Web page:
Without a doubt, education is one of the most important areas for Gaelic looking forward. So that the language base will grow we need to educate new generations. Gaelic medium education is the most famous way and perhaps the most successful way of doing this, at the moment, but the most interesting programme to me is GLPS: Gaelic Learners in the Primary School.
GLPS teaching is like the way in which French and other European languages are all taught at schools across the country at the moment. The children won’t come out of it as fluent speakers, as they would after GME, but they will have the basic skills of the language – skills that they can use for simple conversations. With these skills, these children will have more interest and knowledge about Gaelic and will be more likely to use the language when they grow older; perhaps using it in secondary school or by learning more of it when they are adults.
With GLPS we can change the attitudes of many people that aren’t sympathetic to the Gaelic cause. When I was in primary school, I had a strong feeling that my friends and I that spoke Gaelic were different from the other children in the English classes. Those children had no idea about what Gaelic really was, and with that ignorance there was a social divide between our class and the other classes. On the football field, the two Gaelic classes encompassing P4-P7 played against one English class from one year group. There was no mixing, as you would expect naturally on a playground. Even in secondary school for the first few years, there was a stigma attached to learning Gaelic. If more children spoke some Gaelic and understood the cultural aspects related to it than just those in GME, this divide wouldn’t exist and GME would improve further.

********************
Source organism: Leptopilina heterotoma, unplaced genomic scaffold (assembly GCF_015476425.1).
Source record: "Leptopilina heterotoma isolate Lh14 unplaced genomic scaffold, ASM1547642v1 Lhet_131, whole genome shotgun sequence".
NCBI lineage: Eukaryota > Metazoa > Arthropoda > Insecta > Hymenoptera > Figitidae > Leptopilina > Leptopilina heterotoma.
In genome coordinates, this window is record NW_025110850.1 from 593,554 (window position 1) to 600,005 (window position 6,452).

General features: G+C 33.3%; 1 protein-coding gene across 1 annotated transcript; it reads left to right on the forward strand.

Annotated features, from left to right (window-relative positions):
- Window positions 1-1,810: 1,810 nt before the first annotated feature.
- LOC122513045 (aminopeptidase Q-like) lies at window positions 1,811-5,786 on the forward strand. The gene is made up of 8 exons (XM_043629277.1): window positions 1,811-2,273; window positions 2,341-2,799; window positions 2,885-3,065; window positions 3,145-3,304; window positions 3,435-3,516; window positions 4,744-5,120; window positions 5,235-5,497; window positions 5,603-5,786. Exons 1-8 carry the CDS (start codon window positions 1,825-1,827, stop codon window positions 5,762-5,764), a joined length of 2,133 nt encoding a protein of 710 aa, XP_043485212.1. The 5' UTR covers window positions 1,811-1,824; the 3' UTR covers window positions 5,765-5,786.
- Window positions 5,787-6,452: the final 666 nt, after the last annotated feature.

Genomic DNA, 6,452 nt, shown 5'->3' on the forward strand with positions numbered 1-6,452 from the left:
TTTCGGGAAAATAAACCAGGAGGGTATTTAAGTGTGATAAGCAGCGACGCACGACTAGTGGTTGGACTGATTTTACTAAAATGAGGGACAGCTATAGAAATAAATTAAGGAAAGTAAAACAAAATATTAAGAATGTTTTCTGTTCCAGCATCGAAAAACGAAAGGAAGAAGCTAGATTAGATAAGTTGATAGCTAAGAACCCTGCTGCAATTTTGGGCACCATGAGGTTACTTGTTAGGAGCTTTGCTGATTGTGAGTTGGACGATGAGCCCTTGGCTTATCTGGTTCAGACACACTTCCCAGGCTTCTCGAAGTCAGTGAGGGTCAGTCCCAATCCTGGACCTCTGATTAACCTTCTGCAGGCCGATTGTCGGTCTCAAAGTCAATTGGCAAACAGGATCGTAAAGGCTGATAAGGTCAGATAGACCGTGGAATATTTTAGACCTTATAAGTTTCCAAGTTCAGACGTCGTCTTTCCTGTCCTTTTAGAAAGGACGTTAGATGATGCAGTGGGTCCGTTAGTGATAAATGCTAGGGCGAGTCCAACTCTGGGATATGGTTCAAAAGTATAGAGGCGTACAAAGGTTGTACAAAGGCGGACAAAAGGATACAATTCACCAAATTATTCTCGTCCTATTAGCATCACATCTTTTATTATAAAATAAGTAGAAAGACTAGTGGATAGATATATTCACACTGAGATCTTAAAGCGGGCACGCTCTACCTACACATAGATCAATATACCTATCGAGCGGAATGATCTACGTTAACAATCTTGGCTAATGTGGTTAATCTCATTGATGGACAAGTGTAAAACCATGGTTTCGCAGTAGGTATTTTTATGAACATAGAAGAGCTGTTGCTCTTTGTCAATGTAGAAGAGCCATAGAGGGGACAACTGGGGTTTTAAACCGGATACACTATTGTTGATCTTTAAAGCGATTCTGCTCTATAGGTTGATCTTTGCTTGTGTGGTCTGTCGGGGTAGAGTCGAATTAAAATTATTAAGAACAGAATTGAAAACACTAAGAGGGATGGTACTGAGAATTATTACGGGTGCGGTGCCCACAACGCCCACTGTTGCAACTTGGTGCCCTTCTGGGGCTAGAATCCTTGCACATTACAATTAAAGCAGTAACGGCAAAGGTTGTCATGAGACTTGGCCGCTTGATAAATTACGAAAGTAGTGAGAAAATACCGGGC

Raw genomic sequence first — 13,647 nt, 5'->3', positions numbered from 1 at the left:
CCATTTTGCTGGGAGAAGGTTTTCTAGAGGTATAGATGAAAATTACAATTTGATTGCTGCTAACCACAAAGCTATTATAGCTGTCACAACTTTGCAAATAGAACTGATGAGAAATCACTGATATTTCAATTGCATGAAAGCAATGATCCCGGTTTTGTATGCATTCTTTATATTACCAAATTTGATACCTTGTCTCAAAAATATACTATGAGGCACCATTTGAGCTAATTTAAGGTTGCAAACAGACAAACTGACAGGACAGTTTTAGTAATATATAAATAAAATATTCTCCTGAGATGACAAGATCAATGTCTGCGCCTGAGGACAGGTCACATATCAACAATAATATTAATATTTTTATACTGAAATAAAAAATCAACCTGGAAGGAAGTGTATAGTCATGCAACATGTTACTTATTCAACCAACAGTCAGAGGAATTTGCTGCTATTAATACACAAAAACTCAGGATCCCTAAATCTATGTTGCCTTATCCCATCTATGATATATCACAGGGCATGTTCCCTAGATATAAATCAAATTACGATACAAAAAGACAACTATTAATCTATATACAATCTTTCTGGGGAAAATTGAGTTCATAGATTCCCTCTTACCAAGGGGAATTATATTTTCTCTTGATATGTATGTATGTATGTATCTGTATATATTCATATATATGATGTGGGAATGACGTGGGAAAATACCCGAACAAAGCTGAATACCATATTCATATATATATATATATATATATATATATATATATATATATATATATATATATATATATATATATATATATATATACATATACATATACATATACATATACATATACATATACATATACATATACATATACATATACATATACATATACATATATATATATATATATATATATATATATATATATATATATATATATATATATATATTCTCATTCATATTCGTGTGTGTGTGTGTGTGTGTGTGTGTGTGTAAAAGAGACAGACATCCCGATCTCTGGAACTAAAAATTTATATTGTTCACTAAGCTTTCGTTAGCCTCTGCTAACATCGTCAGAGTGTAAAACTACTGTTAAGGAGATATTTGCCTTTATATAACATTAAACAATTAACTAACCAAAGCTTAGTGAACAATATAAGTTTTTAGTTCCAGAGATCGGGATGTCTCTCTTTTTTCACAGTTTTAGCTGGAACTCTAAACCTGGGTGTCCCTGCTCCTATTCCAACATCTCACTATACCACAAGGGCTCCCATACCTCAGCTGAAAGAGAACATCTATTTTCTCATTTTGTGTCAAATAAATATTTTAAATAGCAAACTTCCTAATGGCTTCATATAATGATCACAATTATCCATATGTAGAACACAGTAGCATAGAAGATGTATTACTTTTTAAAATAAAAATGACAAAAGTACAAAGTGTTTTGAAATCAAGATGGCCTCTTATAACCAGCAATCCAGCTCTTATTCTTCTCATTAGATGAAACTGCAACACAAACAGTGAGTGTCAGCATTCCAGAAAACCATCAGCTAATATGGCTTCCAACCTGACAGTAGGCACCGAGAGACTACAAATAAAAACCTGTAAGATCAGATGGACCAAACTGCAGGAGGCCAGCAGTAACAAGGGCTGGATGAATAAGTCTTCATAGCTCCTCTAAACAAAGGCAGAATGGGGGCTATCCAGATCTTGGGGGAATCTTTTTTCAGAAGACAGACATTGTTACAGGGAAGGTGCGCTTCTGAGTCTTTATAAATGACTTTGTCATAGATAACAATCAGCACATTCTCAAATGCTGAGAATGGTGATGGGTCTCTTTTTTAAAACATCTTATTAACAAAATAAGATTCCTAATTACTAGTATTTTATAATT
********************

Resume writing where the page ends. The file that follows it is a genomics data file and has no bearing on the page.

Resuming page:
GLPS still has its issues as it is at the moment. Only 20 days of training is offered to teachers that want to teach the language along with their normal primary school teaching commitments. This compares to 27 days of teaching for those teaching European languages. Also, only 6 out of Scotland’s 32 councils offer the training to their teachers. That’s not nearly enough to have a big impact. The all too common problems of lack of funding rear their head here, as they do with other aspects of the Gaelic culture, and GLPS is far from top priority. Between GME and GLPS, there needs to be an emphasis on producing fluent speakers because they have a much better chance of going further with the language.
In my opinion, GLPS is a great programme – but it needs more support from Bòrd na Gàidhlig and the Government to get councils to offer training to their teachers. There was no mention of the programme in the National Gaelic Plan of 2012 – something that is especially strange given the Bòrd’s aim of getting more teachers and students involved in the language. Hopefully this omission will be redressed in the next plan to be issued in 2017.
One day, it would be great if each student in Scotland received a chance to learn some Gaelic in primary school. This isn’t as extreme a step as has been taken in Welsh or Irish schools, where every student must complete a qualification in their respective languages, but it would give the opportunity to thousands to have a glimpse of Gaelic and that would be a fantastic thing to develop the language’s status and speaker base.